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CARIBBEAN CULTURE AND BEYOND

Becoming acquainted with the history and heritage of the Caribbean goes a long way towards understanding its culture. Each of the Caribbean islands has a unique and distinct cultural identity that was molded by early European colonialists,the African slave trade, as well as indigenous Indian tribes. Its rich culture, set against a backdrop of crystal clear waters and never ending sunshine is what gives the Caribbean its lasting influence on travelers who visit the islands.


Becoming acquainted with the history and heritage of the Caribbean goes a long way towards understanding its culture. Each of the Caribbean islands has a unique and distinct cultural identity that was molded by early European colonialists, the African slave trade, as well as indigenous Indian tribes. Its rich culture, set against a backdrop of crystal clear waters and never ending sunshine is what gives the Caribbean its lasting influence on travelers who visit the islands.

Notwithstanding, its rich culture and heritage, the Caribbean lifestyle - as most tourists experience it - is unquestionably a product of its exotic, tropical setting. The architecture, music, attitudes and local customs have, in many ways, been influenced by the unique physical landscape and climate of the Caribbean. Today the cultures of the Caribbean are a harmonic mix of colonial mainstays as well as influences by major ethnic groups including the Africans and East Indians.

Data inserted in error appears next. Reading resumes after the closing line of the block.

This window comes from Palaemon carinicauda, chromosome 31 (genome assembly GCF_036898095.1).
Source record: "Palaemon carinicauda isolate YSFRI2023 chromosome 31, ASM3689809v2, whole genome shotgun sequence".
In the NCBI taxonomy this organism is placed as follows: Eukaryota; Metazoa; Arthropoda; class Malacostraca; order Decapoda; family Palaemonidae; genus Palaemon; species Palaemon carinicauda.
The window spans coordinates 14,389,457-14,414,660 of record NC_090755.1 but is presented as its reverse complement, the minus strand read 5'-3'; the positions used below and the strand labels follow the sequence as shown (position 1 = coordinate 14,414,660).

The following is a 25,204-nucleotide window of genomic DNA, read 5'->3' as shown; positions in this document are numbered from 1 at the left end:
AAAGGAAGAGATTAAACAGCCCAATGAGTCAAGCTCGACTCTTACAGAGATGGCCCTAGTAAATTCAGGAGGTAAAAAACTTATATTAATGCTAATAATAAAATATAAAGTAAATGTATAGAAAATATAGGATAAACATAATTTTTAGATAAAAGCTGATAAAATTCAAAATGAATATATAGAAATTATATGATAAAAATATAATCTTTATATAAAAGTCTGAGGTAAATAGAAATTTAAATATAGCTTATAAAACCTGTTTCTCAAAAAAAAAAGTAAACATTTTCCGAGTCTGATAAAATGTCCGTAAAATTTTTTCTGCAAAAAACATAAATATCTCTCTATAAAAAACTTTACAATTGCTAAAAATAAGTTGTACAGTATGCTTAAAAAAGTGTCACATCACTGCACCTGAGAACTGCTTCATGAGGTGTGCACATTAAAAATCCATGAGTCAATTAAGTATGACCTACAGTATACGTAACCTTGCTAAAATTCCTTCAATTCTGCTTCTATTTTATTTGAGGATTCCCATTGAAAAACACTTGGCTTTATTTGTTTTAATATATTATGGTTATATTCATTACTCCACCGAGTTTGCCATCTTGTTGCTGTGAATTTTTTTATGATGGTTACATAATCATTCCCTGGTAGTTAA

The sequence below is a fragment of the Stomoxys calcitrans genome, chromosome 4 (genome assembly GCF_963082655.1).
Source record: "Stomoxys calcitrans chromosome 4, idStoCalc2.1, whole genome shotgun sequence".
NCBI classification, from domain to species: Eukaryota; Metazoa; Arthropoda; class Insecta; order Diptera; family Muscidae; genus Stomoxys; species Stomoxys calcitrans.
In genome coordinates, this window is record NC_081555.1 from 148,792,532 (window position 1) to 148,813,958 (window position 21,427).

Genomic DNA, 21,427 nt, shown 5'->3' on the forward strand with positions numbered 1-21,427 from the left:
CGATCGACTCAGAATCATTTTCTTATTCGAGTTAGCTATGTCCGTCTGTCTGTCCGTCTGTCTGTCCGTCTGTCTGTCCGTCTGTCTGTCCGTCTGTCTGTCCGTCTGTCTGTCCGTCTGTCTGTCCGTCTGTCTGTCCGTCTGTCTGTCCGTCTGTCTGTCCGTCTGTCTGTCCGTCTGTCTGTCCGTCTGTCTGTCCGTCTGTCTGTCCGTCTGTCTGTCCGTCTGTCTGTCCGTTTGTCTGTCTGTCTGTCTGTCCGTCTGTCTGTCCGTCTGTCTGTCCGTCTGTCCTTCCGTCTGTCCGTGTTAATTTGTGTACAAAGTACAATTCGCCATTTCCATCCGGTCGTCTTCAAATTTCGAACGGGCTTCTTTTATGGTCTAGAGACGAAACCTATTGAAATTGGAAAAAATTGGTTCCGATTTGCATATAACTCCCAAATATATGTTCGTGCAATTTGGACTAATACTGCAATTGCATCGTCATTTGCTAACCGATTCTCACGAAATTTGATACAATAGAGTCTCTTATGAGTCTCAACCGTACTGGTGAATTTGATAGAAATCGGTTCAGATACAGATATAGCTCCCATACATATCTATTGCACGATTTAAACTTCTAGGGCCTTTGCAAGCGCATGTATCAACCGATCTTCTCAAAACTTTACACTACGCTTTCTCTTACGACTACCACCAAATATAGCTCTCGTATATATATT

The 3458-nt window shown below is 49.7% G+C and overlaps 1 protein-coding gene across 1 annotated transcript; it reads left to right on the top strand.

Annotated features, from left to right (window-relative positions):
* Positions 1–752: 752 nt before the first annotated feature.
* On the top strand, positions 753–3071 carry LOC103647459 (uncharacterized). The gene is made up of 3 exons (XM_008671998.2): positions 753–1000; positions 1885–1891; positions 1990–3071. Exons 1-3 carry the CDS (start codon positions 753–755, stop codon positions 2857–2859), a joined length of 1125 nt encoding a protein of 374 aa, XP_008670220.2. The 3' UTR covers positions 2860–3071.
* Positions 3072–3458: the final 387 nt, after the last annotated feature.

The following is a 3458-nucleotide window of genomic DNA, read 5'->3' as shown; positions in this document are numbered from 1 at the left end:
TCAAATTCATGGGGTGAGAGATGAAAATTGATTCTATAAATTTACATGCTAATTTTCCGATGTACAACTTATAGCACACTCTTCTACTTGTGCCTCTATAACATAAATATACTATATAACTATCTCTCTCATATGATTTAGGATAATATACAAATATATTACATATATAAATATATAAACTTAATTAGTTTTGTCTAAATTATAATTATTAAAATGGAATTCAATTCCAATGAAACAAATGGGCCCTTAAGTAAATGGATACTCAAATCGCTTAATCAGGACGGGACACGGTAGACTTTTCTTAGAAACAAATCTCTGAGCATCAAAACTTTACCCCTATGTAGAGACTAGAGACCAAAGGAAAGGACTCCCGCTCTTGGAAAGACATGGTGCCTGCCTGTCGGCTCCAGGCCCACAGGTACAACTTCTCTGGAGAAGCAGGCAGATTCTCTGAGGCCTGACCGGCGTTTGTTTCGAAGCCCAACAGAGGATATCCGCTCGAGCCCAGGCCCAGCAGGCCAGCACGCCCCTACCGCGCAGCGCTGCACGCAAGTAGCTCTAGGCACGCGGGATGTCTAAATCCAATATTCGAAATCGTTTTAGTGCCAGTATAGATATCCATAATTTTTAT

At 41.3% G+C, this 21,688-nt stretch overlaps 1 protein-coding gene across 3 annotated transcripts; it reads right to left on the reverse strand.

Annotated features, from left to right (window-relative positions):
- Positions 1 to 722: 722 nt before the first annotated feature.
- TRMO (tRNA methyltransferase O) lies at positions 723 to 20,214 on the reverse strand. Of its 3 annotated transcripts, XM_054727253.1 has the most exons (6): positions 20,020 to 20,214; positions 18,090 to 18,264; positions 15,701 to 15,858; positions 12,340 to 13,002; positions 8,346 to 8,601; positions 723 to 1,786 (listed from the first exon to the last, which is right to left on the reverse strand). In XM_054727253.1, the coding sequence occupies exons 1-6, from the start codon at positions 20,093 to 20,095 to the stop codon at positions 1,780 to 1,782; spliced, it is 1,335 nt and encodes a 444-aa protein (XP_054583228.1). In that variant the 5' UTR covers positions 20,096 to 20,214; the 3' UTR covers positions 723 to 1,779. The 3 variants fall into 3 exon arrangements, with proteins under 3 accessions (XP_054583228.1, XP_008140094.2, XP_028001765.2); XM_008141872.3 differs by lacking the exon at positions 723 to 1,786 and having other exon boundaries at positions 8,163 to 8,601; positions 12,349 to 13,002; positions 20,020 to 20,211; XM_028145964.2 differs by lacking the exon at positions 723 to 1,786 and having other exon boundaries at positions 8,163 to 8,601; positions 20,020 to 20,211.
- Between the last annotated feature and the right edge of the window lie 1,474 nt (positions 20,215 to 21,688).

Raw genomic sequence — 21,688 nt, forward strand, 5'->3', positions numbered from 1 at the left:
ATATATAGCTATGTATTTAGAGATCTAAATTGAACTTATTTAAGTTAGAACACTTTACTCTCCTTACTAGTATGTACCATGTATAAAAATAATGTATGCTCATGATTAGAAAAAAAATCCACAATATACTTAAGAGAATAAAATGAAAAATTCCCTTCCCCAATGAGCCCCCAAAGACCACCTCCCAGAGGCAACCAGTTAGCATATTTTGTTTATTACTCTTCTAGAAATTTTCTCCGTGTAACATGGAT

Barbados, sometimes referred to as "Little England", has retained enough of its British heritage to be perceived as more of a "western" culture. Aruba, has also retained British customs but tends to be more laid-back than Barbados.

Other islands, most notably Jamaica, retain very few of their original colonial customs. These islands rely heavily on their pre-colonial heritage and have distanced themselves from colonial influence or rule. Jamaica is a purely democratic state that is passionately self-sufficient but maintains a very peaceful existence among other Islands that are heavily influenced by Colonial heritage and governance. Its residents include a wide spectrum of characters, from staid English aristocrats to animated Rastafarians.

Aruba, once a Dutch colony, today retains only the slightest Dutch influence. The U.S. Virgin Islands (St. Croix, St. John, St. Thomas, etc.), acquired from the Dutch in the early 1900s, exude an American feel with a few lingering remnants of Dutch culture.

Unlike many of the Caribbean islands colonized by the early Europeans, the Dominican Republic is largely underdeveloped except for its capital Santo Domingo. Santo Domingo is home to more than two million people and has many of the modern luxuries, as well as developed infrastructure, found elsewhere in the Caribbean. The Dominican Republic is a mountainous country (located due east of Haiti) whose past is story of ongoing political turmoil.



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